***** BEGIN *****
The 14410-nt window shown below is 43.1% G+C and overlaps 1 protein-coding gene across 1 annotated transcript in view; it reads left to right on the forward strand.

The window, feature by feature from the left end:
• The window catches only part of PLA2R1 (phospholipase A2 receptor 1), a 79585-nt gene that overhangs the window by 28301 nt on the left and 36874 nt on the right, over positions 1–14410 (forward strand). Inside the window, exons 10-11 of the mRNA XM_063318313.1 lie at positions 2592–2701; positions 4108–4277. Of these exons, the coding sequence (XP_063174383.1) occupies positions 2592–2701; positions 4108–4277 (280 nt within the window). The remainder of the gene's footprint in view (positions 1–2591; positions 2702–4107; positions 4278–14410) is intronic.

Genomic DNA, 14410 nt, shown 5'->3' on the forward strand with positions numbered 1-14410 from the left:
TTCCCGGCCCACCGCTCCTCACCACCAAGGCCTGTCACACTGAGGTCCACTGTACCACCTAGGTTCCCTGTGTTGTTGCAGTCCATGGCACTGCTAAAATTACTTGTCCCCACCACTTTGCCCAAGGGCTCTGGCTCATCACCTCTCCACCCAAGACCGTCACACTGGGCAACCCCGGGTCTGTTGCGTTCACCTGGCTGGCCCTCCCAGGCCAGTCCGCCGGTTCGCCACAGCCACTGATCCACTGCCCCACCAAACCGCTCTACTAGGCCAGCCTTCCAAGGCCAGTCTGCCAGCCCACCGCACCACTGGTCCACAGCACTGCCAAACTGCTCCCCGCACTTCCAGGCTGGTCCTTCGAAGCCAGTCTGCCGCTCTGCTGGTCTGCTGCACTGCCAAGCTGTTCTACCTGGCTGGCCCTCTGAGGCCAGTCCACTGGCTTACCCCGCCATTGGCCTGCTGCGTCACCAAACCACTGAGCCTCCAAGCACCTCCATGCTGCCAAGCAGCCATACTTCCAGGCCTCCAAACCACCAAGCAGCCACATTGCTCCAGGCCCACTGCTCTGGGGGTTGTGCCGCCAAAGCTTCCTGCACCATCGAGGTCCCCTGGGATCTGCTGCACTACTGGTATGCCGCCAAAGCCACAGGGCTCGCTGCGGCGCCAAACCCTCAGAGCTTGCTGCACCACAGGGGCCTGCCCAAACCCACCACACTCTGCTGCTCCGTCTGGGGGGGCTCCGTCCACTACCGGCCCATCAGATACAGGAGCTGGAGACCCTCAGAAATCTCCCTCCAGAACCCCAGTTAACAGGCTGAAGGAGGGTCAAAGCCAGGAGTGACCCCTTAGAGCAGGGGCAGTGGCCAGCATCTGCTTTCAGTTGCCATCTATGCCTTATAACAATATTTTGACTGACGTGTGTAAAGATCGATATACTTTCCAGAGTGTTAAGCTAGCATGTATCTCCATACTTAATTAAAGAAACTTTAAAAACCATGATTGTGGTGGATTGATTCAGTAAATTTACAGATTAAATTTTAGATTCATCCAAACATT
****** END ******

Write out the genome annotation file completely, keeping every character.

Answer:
The 14410-nt window shown below is 43.1% G+C and overlaps 1 protein-coding gene across 1 annotated transcript in view; it reads left to right on the forward strand.

The window, feature by feature from the left end:
• The window catches only part of PLA2R1 (phospholipase A2 receptor 1), a 79585-nt gene that overhangs the window by 28301 nt on the left and 36874 nt on the right, over positions 1–14410 (forward strand). Inside the window, exons 10-11 of the mRNA XM_063318313.1 lie at positions 2592–2701; positions 4108–4277. Of these exons, the coding sequence (XP_063174383.1) occupies positions 2592–2701; positions 4108–4277 (280 nt within the window). The remainder of the gene's footprint in view (positions 1–2591; positions 2702–4107; positions 4278–14410) is intronic.

Genomic DNA, 14410 nt, shown 5'->3' on the forward strand with positions numbered 1-14410 from the left:
TTCCCGGCCCACCGCTCCTCACCACCAAGGCCTGTCACACTGAGGTCCACTGTACCACCTAGGTTCCCTGTGTTGTTGCAGTCCATGGCACTGCTAAAATTACTTGTCCCCACCACTTTGCCCAAGGGCTCTGGCTCATCACCTCTCCACCCAAGACCGTCACACTGGGCAACCCCGGGTCTGTTGCGTTCACCTGGCTGGCCCTCCCAGGCCAGTCCGCCGGTTCGCCACAGCCACTGATCCACTGCCCCACCAAACCGCTCTACTAGGCCAGCCTTCCAAGGCCAGTCTGCCAGCCCACCGCACCACTGGTCCACAGCACTGCCAAACTGCTCCCCGCACTTCCAGGCTGGTCCTTCGAAGCCAGTCTGCCGCTCTGCTGGTCTGCTGCACTGCCAAGCTGTTCTACCTGGCTGGCCCTCTGAGGCCAGTCCACTGGCTTACCCCGCCATTGGCCTGCTGCGTCACCAAACCACTGAGCCTCCAAGCACCTCCATGCTGCCAAGCAGCCATACTTCCAGGCCTCCAAACCACCAAGCAGCCACATTGCTCCAGGCCCACTGCTCTGGGGGTTGTGCCGCCAAAGCTTCCTGCACCATCGAGGTCCCCTGGGATCTGCTGCACTACTGGTATGCCGCCAAAGCCACAGGGCTCGCTGCGGCGCCAAACCCTCAGAGCTTGCTGCACCACAGGGGCCTGCCCAAACCCACCACACTCTGCTGCTCCGTCTGGGGGGGCTCCGTCCACTACCGGCCCATCAGATACAGGAGCTGGAGACCCTCAGAAATCTCCCTCCAGAACCCCAGTTAACAGGCTGAAGGAGGGTCAAAGCCAGGAGTGACCCCTTAGAGCAGGGGCAGTGGCCAGCATCTGCTTTCAGTTGCCATCTATGCCTTATAACAATATTTTGACTGACGTGTGTAAAGATCGATATACTTTCCAGAGTGTTAAGCTAGCATGTATCTCCATACTTAATTAAAGAAACTTTAAAAACCATGATTGTGGTGGATTGATTCAGTAAATTTACAGATTAAATTTTAGATTCATCCAAACATT